Essay: Feed the Spark

Below is an essay I submitted to the NPR series This I Believe in 2007, and recently edited. Although it was not selected to be read on NPR, I Still Believe in the spark.

I believe in “Feeding the Spark.”

feed the spark

You know that old spiritual, “This little light of mine, I’m gonna let it shine!” It’s that miraculous spark of life that burns inside each of us.

I believe we need to tend our own ember of the divine – feed it, blow on it, and poke it with a stick every now and then — to keep it burning strong. Everybody’s spark loves different things, so there’s a million ways to feed and tend it. Since I’ve been on the trail of spark for a while, I’ve picked up a few tips for a passionate, authentic life of spark: Listen, Learn, Love and Let Go.

1. Listen to the spark.

My little light can sometimes be hard to find. It’s often hiding under my ego, the part of me that needs to prove itself, or it’s crouching under a stack of to-do lists, complaints and general grumpypants. So each day, I take some time to seek out that spark inside and give it some loving attention. It can be as simple as remembering that I even have a spark; breathing into my heart; noticing the sky, its particular shade and movement right now; a walk in nature; or a full-on gratitude ritual.

Tending the spark means to listen to the deeper knowing that my heart and soul can access. It’s a different voice than my brain, my ego or my desires. It can be tricky to tell the difference. For example: “That cake looks good. I could eat the whole thing!” Or, “I really should do this or that now, and I better do it right, or else.” Who’s talking here?

In contrast, my spark is very simple. It just knows, in my body. If I ask a question, whether I should do this or that, all it ever says is “YES,” or occasionally “NO,” or sometimes even nothing. It’s the still, small voice of conscience. The more I listen to it, the more it speaks. And it tells me, what is right for me, what is wrong.

2. Learn what you love – and what you hate.

Feeding the spark means to do what makes us truly happy, to “follow your bliss,” as Joseph Campbell taught. But what are those things that resonate in a deep way? What connects you? What sparks you up?

It’s often the same things you loved as a child. What did you naturally do before you learned to please others,  to be ‘normal,’  to do the ‘right’ thing? These same things will create joy for you now. It’s not easy to make space and have courage to dream this way, to play again, but it’s so vitalizing. Life-affirming. Sparkalicious.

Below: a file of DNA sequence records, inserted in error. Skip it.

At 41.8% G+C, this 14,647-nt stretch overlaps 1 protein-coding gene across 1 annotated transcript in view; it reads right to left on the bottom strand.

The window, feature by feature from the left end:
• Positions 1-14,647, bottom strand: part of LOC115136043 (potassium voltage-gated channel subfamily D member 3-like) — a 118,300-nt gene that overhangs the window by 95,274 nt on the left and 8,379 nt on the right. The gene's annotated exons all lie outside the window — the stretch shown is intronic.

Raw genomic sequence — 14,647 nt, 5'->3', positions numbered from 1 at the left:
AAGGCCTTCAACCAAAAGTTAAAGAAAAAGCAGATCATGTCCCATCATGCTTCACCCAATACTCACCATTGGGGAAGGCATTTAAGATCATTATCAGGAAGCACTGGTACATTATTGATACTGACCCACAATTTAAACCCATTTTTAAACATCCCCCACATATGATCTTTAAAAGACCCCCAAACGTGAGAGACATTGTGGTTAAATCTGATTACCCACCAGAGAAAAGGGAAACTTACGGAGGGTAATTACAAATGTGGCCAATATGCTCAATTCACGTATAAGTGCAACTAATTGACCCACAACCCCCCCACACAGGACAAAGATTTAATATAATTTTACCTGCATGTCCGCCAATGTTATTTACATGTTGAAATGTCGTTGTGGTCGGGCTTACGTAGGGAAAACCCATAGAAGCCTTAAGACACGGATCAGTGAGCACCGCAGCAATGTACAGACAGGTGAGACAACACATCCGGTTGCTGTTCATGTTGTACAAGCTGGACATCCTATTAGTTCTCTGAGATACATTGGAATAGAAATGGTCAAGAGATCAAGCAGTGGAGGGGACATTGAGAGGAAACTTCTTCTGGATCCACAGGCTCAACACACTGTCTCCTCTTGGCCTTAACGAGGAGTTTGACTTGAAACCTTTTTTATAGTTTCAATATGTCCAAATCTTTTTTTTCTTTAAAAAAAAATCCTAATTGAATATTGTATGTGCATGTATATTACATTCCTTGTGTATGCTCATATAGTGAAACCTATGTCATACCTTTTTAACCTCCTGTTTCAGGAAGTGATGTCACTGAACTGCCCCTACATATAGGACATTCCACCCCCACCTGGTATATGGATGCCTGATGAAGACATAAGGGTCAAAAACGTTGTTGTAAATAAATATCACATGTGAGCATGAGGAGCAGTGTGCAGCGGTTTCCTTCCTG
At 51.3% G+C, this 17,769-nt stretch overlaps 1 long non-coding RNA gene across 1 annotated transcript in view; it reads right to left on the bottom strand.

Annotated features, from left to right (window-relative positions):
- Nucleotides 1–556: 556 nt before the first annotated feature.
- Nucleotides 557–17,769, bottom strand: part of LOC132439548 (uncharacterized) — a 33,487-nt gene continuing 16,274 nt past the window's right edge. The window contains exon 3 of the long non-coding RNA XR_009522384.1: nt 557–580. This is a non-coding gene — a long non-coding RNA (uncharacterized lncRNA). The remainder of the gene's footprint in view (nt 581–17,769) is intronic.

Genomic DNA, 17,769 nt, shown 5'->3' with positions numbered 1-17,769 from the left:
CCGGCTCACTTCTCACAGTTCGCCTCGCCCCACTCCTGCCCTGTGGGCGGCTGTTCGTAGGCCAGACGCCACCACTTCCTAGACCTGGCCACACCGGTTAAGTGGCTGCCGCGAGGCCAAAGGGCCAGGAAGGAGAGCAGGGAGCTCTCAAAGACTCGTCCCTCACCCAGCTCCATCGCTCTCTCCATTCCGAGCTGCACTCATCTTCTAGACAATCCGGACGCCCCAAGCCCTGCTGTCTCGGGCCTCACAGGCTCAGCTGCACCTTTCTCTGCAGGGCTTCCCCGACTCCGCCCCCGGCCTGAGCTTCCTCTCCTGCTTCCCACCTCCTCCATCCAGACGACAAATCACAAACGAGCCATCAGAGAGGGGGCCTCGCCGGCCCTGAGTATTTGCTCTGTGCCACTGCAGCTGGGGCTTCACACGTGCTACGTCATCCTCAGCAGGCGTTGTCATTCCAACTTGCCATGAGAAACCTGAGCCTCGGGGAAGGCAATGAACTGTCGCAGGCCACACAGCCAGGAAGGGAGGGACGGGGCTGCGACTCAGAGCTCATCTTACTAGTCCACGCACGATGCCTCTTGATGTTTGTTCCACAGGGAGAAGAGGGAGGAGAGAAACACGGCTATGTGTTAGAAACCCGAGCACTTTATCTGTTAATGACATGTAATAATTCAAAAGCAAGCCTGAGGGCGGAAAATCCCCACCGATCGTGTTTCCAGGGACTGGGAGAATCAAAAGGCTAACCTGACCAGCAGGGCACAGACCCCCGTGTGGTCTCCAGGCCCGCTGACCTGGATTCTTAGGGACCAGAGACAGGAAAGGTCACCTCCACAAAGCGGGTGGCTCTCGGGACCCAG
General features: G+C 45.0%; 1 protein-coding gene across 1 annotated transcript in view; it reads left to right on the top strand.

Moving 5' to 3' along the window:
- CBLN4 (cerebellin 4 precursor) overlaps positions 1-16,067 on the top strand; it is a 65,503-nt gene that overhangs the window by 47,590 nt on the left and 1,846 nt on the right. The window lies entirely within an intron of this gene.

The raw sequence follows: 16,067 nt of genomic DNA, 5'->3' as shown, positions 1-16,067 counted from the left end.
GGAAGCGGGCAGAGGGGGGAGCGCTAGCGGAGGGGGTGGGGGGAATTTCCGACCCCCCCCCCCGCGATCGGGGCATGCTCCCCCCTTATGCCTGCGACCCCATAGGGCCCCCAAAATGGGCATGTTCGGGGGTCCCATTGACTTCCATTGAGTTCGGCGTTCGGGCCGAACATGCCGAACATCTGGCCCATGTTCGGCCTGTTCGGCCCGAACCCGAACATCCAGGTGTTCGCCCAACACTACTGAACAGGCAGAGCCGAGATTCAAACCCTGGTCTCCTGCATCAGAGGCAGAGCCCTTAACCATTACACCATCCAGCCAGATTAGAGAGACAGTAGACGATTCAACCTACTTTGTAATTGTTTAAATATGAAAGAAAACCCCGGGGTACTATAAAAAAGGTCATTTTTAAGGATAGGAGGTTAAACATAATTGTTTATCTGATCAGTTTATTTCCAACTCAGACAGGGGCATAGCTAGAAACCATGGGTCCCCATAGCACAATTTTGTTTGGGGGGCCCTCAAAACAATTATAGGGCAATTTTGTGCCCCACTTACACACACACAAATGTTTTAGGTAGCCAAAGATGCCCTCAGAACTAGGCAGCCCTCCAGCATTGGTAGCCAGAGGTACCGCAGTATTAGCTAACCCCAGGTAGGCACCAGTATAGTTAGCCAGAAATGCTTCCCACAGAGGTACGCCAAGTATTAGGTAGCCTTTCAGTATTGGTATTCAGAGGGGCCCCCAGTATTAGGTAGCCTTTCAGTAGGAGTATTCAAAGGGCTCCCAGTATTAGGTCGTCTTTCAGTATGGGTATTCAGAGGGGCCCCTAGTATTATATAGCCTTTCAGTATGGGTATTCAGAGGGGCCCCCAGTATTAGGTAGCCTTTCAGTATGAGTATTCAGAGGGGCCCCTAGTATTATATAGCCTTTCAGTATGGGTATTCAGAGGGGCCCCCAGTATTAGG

I’d love to avoid the shadow side of life, but it’s just not the way it is here on planet Earth. Having courage to face what I really fear or hate or am envious of  – or what I have lost – is essential. Just like in the body, pain is a pointer to the areas of our lives that need some loving attention.

3. Follow the Love

I love water in all its forms; to walk the beaches near my Puget Sound home melts any worry, fear or anger. Writing satisfies my yearning for truth and meaning. It’s pure joy to sing, to dance, to make art — to bring beauty to the world. I rejoice in a simple meal with family or friends, gathering in the glow of a warm sunset. And I love to spark others, especially young ones, as they discover what makes them truly happy.

When I do any of my most-loved things, it’s like blowing on a flame. I just light up. And with more light, I can see the way ahead more clearly. I have more energy, and am less tempted by my addictive habits (overwork, sugar, complaining). Best of all, I can more easily feel the sparks of life all around me, and see the many gifts life has to offer.  I have much more to give others.

4. Let Go of the shame-blame-game

A well-fed spark shows me how to cherish my whole self, with all my faults.

Art HeartWhen I make yet another mistake, take a wrong turn, even hurt someone I love, it’s the spark that reminds me to speak gently to myself: “It’s ok, you’re learning, it’ll be all right…” It’s the same patience and tenderness I’d offer a suffering friend, or a child struggling to succeed.

If I don’t let the flame of light guide me, how can I accept myself, as I am? How can I tolerate others, with their different values and points of view?  How much easier it is to blame everybody else for everything that is wrong. I believe that many of the world’s conflicts, large and small, could be soothed if more of us could love ourselves.

Remember Mr. Rogers Neighborhood? When he walked in, put on that cardigan and said, “I like you just the way you are,” I melted inside. I wanted to believe him so much!

Gradually, over time, I learned to do this myself — to feed the fire inside, with love. And I wish the same for you.

 

Thanks to my Mom, who first told me about the inner voice, and to Shel Silverstein, who said it so well in his poem, “The Voice.”
And to Carl Jung, who wrote: “As far as we can discern, the sole purpose of human existence is to kindle a light in the darkness of mere being.”

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